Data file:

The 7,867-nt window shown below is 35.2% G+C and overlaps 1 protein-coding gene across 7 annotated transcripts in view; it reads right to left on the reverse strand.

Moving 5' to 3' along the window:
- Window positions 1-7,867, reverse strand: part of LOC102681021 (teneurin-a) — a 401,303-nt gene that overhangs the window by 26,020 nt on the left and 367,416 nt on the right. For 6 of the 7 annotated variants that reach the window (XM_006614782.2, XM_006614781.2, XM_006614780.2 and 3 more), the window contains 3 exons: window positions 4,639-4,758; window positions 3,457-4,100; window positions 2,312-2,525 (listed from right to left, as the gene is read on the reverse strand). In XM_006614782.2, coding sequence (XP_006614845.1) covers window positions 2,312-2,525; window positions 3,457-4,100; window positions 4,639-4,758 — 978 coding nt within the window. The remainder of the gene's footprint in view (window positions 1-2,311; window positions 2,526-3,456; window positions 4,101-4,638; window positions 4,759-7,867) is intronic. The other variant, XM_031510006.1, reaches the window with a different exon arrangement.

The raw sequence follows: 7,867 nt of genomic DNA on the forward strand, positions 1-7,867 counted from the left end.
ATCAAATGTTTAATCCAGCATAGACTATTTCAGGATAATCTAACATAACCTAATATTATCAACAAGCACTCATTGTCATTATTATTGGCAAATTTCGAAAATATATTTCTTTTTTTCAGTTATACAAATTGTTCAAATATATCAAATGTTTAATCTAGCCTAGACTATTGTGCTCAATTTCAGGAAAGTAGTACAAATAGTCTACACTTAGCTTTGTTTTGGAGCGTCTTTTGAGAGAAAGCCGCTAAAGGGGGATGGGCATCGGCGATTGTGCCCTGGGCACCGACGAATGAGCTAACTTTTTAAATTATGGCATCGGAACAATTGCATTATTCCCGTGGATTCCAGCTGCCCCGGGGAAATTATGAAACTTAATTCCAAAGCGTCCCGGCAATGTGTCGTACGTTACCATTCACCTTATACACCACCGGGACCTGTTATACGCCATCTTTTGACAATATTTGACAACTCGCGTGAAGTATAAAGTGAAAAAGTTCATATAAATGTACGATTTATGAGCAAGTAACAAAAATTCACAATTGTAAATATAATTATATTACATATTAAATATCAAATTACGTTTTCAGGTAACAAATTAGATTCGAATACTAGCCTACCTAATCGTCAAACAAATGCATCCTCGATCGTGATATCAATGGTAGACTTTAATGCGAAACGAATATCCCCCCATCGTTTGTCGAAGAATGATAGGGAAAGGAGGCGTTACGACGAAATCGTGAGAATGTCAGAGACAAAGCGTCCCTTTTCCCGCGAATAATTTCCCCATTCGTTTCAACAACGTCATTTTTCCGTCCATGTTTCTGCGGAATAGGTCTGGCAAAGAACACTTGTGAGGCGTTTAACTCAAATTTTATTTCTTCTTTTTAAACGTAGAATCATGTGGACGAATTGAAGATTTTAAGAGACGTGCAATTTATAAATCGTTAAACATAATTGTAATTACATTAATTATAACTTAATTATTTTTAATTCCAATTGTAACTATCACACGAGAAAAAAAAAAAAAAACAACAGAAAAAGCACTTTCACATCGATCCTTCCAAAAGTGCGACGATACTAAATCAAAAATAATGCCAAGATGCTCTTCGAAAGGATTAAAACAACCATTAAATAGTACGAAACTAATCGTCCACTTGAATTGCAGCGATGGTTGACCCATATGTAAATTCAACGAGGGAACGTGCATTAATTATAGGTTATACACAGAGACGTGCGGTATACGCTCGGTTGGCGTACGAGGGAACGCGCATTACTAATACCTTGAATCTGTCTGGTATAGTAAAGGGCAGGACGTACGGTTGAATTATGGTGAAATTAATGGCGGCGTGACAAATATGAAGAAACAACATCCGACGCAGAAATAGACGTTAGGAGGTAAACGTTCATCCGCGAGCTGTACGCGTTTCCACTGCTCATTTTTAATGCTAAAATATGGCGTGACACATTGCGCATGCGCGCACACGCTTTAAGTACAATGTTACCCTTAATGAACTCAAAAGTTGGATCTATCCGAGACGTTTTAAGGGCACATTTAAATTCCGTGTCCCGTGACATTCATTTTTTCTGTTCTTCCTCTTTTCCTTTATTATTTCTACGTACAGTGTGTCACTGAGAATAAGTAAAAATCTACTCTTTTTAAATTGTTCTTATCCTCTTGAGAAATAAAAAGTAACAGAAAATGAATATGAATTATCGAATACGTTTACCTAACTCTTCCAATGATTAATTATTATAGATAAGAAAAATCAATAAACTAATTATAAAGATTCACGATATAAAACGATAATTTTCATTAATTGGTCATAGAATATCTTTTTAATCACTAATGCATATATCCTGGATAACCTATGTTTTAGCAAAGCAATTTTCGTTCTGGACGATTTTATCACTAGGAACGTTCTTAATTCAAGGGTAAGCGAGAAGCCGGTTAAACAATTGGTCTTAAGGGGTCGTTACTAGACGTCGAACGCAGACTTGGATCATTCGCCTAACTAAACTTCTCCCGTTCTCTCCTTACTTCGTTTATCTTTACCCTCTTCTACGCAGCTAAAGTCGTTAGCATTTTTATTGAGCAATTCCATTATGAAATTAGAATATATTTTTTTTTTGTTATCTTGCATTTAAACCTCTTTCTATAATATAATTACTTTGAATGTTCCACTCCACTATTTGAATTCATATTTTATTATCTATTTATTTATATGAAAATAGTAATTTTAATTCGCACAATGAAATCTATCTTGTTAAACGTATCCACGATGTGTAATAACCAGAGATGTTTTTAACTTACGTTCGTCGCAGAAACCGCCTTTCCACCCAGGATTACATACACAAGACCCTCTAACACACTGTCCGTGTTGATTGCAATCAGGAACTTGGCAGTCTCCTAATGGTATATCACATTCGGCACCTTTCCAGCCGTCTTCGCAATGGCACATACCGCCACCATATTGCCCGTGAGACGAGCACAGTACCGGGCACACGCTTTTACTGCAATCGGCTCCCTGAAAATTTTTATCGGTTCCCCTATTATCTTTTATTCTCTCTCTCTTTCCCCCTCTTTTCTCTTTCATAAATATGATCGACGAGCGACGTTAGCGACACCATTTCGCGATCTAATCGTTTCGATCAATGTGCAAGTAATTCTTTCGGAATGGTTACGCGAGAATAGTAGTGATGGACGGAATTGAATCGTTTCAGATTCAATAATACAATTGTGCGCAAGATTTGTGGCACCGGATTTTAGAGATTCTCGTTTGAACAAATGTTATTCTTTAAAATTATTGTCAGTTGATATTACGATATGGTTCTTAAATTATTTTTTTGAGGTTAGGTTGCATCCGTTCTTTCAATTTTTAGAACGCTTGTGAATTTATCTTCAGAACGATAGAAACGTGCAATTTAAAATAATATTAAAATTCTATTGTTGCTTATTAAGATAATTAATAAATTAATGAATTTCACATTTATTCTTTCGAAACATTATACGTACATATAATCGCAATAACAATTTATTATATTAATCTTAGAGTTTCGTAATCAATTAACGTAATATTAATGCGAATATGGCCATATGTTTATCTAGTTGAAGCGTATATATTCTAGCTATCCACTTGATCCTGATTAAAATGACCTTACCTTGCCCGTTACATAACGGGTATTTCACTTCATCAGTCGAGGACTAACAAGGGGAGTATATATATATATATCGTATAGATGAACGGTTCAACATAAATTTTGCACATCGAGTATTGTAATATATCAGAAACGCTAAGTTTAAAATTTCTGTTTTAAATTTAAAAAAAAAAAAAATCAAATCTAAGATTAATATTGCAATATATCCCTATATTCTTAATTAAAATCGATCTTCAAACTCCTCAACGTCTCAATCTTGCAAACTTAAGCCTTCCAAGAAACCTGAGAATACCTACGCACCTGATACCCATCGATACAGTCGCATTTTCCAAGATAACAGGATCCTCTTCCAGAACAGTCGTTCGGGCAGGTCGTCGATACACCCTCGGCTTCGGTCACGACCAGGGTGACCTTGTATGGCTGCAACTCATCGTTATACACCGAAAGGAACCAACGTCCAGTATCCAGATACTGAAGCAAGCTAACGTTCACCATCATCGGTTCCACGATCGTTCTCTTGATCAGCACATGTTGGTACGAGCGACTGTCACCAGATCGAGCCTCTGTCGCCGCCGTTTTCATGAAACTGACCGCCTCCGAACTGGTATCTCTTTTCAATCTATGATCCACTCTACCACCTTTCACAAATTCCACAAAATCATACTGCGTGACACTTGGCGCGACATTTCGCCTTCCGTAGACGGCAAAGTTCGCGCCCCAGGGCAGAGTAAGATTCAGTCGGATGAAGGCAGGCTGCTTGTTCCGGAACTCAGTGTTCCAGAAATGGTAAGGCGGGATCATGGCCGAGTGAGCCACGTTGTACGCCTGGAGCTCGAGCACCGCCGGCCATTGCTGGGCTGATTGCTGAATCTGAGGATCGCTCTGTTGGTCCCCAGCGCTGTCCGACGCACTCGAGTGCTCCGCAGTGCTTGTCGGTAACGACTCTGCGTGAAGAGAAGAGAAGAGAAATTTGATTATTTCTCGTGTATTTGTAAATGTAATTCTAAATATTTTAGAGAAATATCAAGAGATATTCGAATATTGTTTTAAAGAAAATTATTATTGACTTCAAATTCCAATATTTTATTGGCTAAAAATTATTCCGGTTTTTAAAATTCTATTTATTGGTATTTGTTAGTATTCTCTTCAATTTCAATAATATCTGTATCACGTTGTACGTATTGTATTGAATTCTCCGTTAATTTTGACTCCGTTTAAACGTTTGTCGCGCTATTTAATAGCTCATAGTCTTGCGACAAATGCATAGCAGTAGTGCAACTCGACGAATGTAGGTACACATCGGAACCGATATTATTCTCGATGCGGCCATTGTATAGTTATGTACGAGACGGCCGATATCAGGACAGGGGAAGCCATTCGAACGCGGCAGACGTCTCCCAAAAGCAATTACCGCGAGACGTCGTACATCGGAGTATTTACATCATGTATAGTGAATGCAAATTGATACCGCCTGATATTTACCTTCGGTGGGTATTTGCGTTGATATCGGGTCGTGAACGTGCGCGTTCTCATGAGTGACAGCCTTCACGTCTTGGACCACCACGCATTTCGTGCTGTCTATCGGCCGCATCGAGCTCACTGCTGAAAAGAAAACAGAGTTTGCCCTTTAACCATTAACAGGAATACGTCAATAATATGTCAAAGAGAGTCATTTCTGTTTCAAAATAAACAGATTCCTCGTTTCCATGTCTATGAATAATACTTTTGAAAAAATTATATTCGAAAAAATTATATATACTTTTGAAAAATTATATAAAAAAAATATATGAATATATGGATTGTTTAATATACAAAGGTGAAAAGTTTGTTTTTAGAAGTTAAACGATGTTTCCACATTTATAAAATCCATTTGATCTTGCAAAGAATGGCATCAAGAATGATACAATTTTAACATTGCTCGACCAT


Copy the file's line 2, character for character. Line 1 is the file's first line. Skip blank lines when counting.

Moving 5' to 3' along the window: